Capitol Commission, Inc. v. Capitol Ministries, 826 F. Supp. 2d 879 (E.D.N.C. 2011)
Capitol Commission (CCI) and Capitol Ministries (CM) are both organizations that work with the legislative community to offer ministerial programs for those working in state capitols. Prior to its formation in 2009, the founders of CCI had a relationship with CM. When the relationship ended, CCI broke off and formed a new ministry, using “Capitol Commission” as its service mark. Since then, CCI used their service mark in conjunction with its ministry services and its website, www.capitolcom.org. In 2010, CM began using CCI’s service mark in CM’s own bible studies and on its blog. In addition, CM purchased several domain names using the CCI service mark and CM filed an intent-to-use trademark application for CCI’s mark. CCI filed suit, alleging unfair competition and violation of the Anti-Cybersquatting Consumer Protection Act.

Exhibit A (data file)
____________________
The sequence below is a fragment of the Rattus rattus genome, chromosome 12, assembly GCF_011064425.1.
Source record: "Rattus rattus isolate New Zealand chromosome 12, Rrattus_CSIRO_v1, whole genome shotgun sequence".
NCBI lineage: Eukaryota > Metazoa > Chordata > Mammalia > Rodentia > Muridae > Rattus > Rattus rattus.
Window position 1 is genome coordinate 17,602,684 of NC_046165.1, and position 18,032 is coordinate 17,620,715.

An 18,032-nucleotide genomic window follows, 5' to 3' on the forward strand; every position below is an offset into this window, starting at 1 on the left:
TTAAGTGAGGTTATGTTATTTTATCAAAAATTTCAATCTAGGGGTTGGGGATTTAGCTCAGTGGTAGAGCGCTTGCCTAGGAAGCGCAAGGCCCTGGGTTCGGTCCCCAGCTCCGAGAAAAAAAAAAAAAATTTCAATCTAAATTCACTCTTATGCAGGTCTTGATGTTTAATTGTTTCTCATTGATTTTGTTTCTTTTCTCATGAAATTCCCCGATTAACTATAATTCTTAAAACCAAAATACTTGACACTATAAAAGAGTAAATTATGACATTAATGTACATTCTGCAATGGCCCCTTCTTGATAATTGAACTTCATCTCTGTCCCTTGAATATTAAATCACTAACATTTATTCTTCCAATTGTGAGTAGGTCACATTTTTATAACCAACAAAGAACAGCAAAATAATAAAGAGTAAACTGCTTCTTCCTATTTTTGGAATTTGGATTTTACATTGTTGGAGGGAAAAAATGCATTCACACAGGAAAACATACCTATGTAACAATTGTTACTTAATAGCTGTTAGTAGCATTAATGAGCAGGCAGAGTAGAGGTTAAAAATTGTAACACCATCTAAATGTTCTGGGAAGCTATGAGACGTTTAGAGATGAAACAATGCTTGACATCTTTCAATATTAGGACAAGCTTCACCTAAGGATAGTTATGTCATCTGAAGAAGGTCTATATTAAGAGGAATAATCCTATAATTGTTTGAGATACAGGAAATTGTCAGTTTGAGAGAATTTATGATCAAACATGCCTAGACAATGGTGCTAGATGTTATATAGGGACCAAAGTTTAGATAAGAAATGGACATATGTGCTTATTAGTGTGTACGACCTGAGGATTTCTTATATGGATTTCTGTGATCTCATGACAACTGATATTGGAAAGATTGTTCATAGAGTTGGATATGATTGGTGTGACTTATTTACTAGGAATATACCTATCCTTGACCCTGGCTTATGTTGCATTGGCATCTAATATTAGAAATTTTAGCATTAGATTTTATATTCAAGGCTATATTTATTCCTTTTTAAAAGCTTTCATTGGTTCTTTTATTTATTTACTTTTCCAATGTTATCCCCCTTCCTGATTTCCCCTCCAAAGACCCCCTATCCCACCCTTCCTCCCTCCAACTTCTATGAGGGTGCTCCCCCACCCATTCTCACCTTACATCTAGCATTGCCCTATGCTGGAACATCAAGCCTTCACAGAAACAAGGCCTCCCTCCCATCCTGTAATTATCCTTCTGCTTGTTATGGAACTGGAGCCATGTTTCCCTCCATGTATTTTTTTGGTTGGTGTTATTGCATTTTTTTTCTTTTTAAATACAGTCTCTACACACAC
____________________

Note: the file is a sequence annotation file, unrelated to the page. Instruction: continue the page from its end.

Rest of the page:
CM moved to dismiss for lack of personal jurisdiction. CM argued that it had no ties to North Carolina other than through its website that was accessible to North Carolina internet users. The court rejected this argument, denying the motion to dismiss. Specifically, the court highlighted that CM maintained an office in North Carolina for nine years, between 2000 and 2009, and that the infringing conduct arose directly out of CCI and CM’s prior business relationship in North Carolina before their subsequent split. Thus, because CCI’s claims arose out of that history, the court did not need to consider the scope of CM’s internet contacts with the state in order to determine that CM availed itself to jurisdiction in North Carolina.
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